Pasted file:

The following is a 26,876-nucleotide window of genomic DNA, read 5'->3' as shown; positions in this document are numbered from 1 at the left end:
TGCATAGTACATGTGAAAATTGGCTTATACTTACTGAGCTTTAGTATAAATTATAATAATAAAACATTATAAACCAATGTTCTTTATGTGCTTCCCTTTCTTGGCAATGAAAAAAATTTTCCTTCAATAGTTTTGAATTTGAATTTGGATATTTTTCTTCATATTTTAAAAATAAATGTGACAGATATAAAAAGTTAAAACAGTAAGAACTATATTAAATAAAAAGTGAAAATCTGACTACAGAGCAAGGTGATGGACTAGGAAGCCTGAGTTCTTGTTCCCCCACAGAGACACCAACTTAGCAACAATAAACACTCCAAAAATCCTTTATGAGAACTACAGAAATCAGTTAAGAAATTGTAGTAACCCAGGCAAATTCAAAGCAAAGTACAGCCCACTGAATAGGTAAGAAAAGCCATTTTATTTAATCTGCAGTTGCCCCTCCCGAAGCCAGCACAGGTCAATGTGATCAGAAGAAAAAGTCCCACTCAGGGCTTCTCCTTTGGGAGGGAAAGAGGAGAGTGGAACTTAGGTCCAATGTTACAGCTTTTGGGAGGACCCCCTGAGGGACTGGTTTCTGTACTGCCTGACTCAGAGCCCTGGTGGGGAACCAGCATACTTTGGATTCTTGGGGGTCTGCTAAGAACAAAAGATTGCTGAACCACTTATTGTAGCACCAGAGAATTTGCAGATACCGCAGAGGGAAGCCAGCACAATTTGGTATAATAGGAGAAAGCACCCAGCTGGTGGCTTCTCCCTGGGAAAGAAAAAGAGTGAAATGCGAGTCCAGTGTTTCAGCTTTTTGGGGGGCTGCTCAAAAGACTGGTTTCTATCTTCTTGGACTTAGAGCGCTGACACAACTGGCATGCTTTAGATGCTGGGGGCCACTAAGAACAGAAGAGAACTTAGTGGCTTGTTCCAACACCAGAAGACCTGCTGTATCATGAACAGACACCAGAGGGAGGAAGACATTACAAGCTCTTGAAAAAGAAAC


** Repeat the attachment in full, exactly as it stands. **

The following is a 26,876-nucleotide window of genomic DNA, read 5'->3' as shown; positions in this document are numbered from 1 at the left end:
TGCATAGTACATGTGAAAATTGGCTTATACTTACTGAGCTTTAGTATAAATTATAATAATAAAACATTATAAACCAATGTTCTTTATGTGCTTCCCTTTCTTGGCAATGAAAAAAATTTTCCTTCAATAGTTTTGAATTTGAATTTGGATATTTTTCTTCATATTTTAAAAATAAATGTGACAGATATAAAAAGTTAAAACAGTAAGAACTATATTAAATAAAAAGTGAAAATCTGACTACAGAGCAAGGTGATGGACTAGGAAGCCTGAGTTCTTGTTCCCCCACAGAGACACCAACTTAGCAACAATAAACACTCCAAAAATCCTTTATGAGAACTACAGAAATCAGTTAAGAAATTGTAGTAACCCAGGCAAATTCAAAGCAAAGTACAGCCCACTGAATAGGTAAGAAAAGCCATTTTATTTAATCTGCAGTTGCCCCTCCCGAAGCCAGCACAGGTCAATGTGATCAGAAGAAAAAGTCCCACTCAGGGCTTCTCCTTTGGGAGGGAAAGAGGAGAGTGGAACTTAGGTCCAATGTTACAGCTTTTGGGAGGACCCCCTGAGGGACTGGTTTCTGTACTGCCTGACTCAGAGCCCTGGTGGGGAACCAGCATACTTTGGATTCTTGGGGGTCTGCTAAGAACAAAAGATTGCTGAACCACTTATTGTAGCACCAGAGAATTTGCAGATACCGCAGAGGGAAGCCAGCACAATTTGGTATAATAGGAGAAAGCACCCAGCTGGTGGCTTCTCCCTGGGAAAGAAAAAGAGTGAAATGCGAGTCCAGTGTTTCAGCTTTTTGGGGGGCTGCTCAAAAGACTGGTTTCTATCTTCTTGGACTTAGAGCGCTGACACAACTGGCATGCTTTAGATGCTGGGGGCCACTAAGAACAGAAGAGAACTTAGTGGCTTGTTCCAACACCAGAAGACCTGCTGTATCATGAACAGACACCAGAGGGAGGAAGACATTACAAGCTCTTGAAAAAGAAAC